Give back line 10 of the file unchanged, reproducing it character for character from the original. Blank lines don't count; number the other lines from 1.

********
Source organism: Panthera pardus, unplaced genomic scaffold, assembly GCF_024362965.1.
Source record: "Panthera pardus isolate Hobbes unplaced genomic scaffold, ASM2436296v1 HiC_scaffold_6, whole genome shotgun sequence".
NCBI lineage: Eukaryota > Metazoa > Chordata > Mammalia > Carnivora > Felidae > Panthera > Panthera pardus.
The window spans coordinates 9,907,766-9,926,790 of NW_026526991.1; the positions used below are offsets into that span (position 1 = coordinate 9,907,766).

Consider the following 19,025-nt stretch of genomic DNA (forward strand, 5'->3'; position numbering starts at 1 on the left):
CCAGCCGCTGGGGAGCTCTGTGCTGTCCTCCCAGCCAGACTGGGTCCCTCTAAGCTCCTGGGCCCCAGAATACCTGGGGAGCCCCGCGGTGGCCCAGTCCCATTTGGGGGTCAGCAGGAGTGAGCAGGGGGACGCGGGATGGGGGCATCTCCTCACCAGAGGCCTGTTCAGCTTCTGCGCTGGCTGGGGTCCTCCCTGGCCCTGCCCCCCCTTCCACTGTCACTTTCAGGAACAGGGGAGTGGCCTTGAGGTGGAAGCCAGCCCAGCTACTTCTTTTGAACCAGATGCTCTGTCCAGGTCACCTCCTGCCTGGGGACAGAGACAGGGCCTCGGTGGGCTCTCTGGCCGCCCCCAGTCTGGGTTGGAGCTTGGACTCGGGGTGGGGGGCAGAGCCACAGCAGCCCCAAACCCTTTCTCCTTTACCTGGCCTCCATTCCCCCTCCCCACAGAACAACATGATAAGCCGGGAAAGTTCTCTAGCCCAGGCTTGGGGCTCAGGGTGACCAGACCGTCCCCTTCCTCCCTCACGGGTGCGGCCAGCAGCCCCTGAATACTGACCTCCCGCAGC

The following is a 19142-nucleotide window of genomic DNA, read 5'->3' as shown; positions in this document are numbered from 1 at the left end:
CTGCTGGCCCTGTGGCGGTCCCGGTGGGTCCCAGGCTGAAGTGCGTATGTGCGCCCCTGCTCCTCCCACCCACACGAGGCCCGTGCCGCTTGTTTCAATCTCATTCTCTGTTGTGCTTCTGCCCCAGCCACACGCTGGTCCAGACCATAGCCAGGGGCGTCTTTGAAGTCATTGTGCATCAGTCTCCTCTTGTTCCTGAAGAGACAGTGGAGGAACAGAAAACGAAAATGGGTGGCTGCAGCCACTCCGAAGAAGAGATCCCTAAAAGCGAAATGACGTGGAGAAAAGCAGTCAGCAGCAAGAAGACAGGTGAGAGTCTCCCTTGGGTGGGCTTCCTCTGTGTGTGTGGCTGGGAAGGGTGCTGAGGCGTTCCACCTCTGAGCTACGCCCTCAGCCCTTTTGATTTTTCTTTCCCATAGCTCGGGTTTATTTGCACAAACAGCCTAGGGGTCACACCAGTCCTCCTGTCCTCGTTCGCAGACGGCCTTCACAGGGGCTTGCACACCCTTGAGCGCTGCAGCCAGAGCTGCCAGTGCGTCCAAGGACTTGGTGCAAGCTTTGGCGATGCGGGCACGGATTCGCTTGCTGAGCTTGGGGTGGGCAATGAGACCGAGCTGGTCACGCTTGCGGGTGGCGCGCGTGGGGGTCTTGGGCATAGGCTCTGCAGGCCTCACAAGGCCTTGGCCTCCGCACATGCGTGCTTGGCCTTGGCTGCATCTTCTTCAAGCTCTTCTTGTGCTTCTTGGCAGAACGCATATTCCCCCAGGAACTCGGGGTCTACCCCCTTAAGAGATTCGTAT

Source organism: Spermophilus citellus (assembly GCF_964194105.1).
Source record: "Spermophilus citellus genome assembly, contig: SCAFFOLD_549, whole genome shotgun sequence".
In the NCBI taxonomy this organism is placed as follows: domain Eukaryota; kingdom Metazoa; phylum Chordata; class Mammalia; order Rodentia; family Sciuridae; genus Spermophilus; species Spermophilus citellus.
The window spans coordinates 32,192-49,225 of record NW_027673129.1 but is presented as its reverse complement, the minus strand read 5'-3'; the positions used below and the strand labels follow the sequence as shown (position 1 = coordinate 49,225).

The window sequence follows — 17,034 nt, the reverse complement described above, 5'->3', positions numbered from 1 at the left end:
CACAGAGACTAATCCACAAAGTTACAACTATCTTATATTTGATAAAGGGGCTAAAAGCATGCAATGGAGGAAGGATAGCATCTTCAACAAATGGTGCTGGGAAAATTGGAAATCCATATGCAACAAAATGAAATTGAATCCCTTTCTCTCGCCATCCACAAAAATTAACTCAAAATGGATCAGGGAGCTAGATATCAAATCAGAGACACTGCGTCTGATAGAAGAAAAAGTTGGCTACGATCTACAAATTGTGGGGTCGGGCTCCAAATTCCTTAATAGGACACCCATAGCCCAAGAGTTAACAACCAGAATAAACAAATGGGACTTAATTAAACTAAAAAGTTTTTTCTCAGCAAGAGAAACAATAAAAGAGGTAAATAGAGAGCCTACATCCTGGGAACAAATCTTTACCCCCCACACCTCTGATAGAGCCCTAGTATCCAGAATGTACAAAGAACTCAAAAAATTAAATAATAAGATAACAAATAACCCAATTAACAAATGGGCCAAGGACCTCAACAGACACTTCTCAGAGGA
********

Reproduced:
Source record: "Spermophilus citellus genome assembly, contig: SCAFFOLD_549, whole genome shotgun sequence".